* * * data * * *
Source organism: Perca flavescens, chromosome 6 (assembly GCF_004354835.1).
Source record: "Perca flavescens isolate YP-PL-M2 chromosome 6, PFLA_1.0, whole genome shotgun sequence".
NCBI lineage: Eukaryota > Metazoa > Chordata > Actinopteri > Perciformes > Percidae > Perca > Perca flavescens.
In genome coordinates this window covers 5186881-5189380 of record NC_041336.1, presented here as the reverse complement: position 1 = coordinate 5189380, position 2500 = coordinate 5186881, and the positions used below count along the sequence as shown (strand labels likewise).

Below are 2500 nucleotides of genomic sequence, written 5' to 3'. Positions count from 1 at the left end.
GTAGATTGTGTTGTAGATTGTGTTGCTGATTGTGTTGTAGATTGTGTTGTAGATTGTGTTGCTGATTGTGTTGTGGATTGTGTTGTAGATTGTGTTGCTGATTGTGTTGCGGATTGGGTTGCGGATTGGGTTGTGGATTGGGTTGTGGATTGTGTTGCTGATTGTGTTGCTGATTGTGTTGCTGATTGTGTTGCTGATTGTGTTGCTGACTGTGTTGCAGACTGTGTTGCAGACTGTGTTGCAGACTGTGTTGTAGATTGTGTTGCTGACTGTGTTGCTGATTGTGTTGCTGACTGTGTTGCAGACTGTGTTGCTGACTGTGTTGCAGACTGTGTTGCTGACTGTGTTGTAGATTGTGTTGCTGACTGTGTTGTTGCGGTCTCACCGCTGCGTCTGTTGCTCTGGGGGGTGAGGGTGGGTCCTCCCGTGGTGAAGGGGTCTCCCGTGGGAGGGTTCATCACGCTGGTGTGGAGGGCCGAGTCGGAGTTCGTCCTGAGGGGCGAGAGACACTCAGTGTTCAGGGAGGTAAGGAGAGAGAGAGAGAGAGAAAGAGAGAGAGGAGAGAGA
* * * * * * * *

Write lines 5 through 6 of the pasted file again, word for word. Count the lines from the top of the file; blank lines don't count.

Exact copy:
Below are 2500 nucleotides of genomic sequence, written 5' to 3'. Positions count from 1 at the left end.
GTAGATTGTGTTGTAGATTGTGTTGCTGATTGTGTTGTAGATTGTGTTGTAGATTGTGTTGCTGATTGTGTTGTGGATTGTGTTGTAGATTGTGTTGCTGATTGTGTTGCGGATTGGGTTGCGGATTGGGTTGTGGATTGGGTTGTGGATTGTGTTGCTGATTGTGTTGCTGATTGTGTTGCTGATTGTGTTGCTGATTGTGTTGCTGACTGTGTTGCAGACTGTGTTGCAGACTGTGTTGCAGACTGTGTTGTAGATTGTGTTGCTGACTGTGTTGCTGATTGTGTTGCTGACTGTGTTGCAGACTGTGTTGCTGACTGTGTTGCAGACTGTGTTGCTGACTGTGTTGTAGATTGTGTTGCTGACTGTGTTGTTGCGGTCTCACCGCTGCGTCTGTTGCTCTGGGGGGTGAGGGTGGGTCCTCCCGTGGTGAAGGGGTCTCCCGTGGGAGGGTTCATCACGCTGGTGTGGAGGGCCGAGTCGGAGTTCGTCCTGAGGGGCGAGAGACACTCAGTGTTCAGGGAGGTAAGGAGAGAGAGAGAGAGAGAAAGAGAGAGAGGAGAGAGA